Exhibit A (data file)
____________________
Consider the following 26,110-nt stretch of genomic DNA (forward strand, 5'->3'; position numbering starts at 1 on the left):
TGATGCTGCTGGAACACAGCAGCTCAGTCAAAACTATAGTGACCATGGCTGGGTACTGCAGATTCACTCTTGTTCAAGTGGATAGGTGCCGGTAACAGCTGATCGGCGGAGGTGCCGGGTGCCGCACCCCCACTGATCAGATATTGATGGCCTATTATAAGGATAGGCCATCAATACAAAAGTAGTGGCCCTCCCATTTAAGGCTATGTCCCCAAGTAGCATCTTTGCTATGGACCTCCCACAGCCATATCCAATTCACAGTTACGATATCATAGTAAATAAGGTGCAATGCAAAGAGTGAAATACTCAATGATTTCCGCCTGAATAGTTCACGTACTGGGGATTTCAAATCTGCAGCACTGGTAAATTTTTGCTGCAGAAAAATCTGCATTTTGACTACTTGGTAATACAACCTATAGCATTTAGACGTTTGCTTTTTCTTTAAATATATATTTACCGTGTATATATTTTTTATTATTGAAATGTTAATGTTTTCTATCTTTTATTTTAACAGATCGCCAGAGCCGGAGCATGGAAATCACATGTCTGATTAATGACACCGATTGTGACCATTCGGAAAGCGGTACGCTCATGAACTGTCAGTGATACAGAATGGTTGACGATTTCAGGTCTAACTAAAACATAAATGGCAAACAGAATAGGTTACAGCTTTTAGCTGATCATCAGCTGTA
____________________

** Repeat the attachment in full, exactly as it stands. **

Consider the following 26,110-nt stretch of genomic DNA (forward strand, 5'->3'; position numbering starts at 1 on the left):
TGATGCTGCTGGAACACAGCAGCTCAGTCAAAACTATAGTGACCATGGCTGGGTACTGCAGATTCACTCTTGTTCAAGTGGATAGGTGCCGGTAACAGCTGATCGGCGGAGGTGCCGGGTGCCGCACCCCCACTGATCAGATATTGATGGCCTATTATAAGGATAGGCCATCAATACAAAAGTAGTGGCCCTCCCATTTAAGGCTATGTCCCCAAGTAGCATCTTTGCTATGGACCTCCCACAGCCATATCCAATTCACAGTTACGATATCATAGTAAATAAGGTGCAATGCAAAGAGTGAAATACTCAATGATTTCCGCCTGAATAGTTCACGTACTGGGGATTTCAAATCTGCAGCACTGGTAAATTTTTGCTGCAGAAAAATCTGCATTTTGACTACTTGGTAATACAACCTATAGCATTTAGACGTTTGCTTTTTCTTTAAATATATATTTACCGTGTATATATTTTTTATTATTGAAATGTTAATGTTTTCTATCTTTTATTTTAACAGATCGCCAGAGCCGGAGCATGGAAATCACATGTCTGATTAATGACACCGATTGTGACCATTCGGAAAGCGGTACGCTCATGAACTGTCAGTGATACAGAATGGTTGACGATTTCAGGTCTAACTAAAACATAAATGGCAAACAGAATAGGTTACAGCTTTTAGCTGATCATCAGCTGTA